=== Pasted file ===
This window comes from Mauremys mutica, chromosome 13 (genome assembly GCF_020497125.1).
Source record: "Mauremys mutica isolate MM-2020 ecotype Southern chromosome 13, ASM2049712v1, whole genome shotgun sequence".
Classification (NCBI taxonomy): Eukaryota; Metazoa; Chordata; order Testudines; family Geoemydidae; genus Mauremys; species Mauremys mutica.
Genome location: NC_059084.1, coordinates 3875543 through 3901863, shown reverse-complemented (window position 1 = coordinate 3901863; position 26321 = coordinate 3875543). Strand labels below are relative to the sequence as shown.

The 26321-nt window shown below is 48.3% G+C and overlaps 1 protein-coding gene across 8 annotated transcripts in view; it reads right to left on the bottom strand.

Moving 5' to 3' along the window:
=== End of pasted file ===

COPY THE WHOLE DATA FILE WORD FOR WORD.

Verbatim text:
This window comes from Mauremys mutica, chromosome 13 (genome assembly GCF_020497125.1).
Source record: "Mauremys mutica isolate MM-2020 ecotype Southern chromosome 13, ASM2049712v1, whole genome shotgun sequence".
Classification (NCBI taxonomy): Eukaryota; Metazoa; Chordata; order Testudines; family Geoemydidae; genus Mauremys; species Mauremys mutica.
Genome location: NC_059084.1, coordinates 3875543 through 3901863, shown reverse-complemented (window position 1 = coordinate 3901863; position 26321 = coordinate 3875543). Strand labels below are relative to the sequence as shown.

The 26321-nt window shown below is 48.3% G+C and overlaps 1 protein-coding gene across 8 annotated transcripts in view; it reads right to left on the bottom strand.

Moving 5' to 3' along the window: